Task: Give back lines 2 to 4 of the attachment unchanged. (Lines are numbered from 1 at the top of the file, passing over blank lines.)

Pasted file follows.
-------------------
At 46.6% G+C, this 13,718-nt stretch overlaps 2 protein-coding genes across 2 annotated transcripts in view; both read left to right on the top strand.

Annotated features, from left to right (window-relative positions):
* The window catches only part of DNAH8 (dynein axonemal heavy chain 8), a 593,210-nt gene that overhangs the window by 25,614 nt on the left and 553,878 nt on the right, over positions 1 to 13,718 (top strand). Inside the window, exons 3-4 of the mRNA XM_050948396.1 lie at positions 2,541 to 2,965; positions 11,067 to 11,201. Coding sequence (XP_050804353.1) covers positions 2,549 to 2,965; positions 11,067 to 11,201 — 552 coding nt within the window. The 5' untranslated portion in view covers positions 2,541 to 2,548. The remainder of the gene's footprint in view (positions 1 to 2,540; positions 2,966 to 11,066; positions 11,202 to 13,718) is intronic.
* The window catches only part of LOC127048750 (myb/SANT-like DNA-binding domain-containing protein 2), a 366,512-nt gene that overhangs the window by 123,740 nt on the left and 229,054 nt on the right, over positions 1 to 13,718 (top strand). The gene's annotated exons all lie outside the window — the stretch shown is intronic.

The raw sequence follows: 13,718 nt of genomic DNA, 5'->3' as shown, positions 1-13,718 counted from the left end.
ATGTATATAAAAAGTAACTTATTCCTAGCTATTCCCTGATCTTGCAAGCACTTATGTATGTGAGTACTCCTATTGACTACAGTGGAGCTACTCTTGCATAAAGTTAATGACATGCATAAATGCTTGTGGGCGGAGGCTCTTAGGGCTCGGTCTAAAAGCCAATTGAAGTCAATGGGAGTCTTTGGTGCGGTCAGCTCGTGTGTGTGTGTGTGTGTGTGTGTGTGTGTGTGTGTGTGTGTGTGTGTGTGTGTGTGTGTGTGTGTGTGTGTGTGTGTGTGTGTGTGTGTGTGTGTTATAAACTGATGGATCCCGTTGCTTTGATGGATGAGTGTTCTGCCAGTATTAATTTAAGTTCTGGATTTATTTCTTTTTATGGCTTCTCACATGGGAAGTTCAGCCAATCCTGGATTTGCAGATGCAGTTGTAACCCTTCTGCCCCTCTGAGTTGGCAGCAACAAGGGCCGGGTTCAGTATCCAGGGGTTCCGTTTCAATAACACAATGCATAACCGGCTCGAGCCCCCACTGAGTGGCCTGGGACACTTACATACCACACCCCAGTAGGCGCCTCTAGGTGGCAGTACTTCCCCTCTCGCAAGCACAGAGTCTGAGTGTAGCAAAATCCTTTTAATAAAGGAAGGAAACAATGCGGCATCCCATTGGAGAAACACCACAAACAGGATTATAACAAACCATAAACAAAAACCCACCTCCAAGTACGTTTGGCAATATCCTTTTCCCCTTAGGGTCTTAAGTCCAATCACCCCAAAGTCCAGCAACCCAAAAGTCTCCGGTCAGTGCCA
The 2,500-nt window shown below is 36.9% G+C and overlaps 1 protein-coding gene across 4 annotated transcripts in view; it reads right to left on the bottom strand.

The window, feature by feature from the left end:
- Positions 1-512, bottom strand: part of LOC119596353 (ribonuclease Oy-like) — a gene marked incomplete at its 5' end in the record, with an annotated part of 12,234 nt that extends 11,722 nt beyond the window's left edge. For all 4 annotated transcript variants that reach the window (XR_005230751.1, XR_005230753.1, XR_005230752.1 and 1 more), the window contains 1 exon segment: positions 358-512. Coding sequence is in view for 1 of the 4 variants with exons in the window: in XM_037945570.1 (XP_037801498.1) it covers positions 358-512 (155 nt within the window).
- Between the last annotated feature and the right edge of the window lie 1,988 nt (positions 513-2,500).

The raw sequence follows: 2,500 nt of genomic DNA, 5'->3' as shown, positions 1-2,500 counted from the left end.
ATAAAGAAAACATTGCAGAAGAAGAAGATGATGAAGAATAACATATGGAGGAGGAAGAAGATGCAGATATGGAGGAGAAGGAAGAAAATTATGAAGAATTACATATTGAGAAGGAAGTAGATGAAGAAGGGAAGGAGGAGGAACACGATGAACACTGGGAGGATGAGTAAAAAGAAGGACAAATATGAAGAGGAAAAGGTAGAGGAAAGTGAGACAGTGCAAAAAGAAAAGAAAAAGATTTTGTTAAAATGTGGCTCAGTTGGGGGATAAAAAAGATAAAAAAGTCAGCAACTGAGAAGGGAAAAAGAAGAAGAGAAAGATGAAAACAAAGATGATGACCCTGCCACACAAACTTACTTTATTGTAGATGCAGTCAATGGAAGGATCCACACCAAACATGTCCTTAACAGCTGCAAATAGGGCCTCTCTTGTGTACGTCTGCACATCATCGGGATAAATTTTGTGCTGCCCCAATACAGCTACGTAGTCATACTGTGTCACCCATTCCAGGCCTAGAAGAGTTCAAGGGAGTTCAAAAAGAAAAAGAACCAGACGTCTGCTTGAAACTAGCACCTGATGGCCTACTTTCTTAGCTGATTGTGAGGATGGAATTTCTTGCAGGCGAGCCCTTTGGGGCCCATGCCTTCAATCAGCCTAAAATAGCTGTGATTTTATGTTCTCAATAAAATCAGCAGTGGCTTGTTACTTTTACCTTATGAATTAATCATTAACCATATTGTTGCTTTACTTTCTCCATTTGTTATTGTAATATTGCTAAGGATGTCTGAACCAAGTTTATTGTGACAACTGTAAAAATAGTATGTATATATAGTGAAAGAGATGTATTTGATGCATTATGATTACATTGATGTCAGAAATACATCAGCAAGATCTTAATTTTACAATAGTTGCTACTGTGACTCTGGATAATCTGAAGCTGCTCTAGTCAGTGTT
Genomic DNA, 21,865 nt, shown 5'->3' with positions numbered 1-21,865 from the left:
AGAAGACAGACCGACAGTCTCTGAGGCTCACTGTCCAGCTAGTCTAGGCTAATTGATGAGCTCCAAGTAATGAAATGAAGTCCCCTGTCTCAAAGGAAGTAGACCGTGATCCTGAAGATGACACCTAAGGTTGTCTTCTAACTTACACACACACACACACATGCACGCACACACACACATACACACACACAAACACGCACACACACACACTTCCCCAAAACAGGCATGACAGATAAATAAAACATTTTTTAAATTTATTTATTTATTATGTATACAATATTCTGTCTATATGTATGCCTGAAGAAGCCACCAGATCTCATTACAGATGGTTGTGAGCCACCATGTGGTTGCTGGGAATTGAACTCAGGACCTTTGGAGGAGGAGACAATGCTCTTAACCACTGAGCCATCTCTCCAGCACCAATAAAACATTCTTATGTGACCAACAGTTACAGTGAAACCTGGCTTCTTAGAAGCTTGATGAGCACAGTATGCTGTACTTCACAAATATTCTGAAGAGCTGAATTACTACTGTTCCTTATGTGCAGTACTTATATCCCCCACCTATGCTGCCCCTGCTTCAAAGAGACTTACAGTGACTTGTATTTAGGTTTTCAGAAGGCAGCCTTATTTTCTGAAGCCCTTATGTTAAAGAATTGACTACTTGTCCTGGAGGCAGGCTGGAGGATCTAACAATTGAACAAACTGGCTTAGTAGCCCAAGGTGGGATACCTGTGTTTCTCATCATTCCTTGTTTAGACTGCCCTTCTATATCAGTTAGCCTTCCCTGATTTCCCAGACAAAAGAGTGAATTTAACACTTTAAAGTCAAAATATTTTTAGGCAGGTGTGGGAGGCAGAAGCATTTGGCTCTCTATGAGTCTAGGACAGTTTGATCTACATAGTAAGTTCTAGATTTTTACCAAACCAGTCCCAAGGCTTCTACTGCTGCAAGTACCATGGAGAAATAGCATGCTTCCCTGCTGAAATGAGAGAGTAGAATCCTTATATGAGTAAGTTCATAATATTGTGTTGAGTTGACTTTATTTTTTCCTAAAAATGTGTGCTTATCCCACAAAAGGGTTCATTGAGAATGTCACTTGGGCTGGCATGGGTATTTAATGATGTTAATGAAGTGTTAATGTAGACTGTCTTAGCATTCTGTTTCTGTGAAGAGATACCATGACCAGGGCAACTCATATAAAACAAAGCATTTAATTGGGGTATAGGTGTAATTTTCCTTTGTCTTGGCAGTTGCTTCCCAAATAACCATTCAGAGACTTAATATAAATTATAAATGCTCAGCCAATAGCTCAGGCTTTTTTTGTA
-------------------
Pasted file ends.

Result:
Annotated features, from left to right (window-relative positions):
* The window catches only part of DNAH8 (dynein axonemal heavy chain 8), a 593,210-nt gene that overhangs the window by 25,614 nt on the left and 553,878 nt on the right, over positions 1 to 13,718 (top strand). Inside the window, exons 3-4 of the mRNA XM_050948396.1 lie at positions 2,541 to 2,965; positions 11,067 to 11,201. Coding sequence (XP_050804353.1) covers positions 2,549 to 2,965; positions 11,067 to 11,201 — 552 coding nt within the window. The 5' untranslated portion in view covers positions 2,541 to 2,548. The remainder of the gene's footprint in view (positions 1 to 2,540; positions 2,966 to 11,066; positions 11,202 to 13,718) is intronic.
* The window catches only part of LOC127048750 (myb/SANT-like DNA-binding domain-containing protein 2), a 366,512-nt gene that overhangs the window by 123,740 nt on the left and 229,054 nt on the right, over positions 1 to 13,718 (top strand). The gene's annotated exons all lie outside the window — the stretch shown is intronic.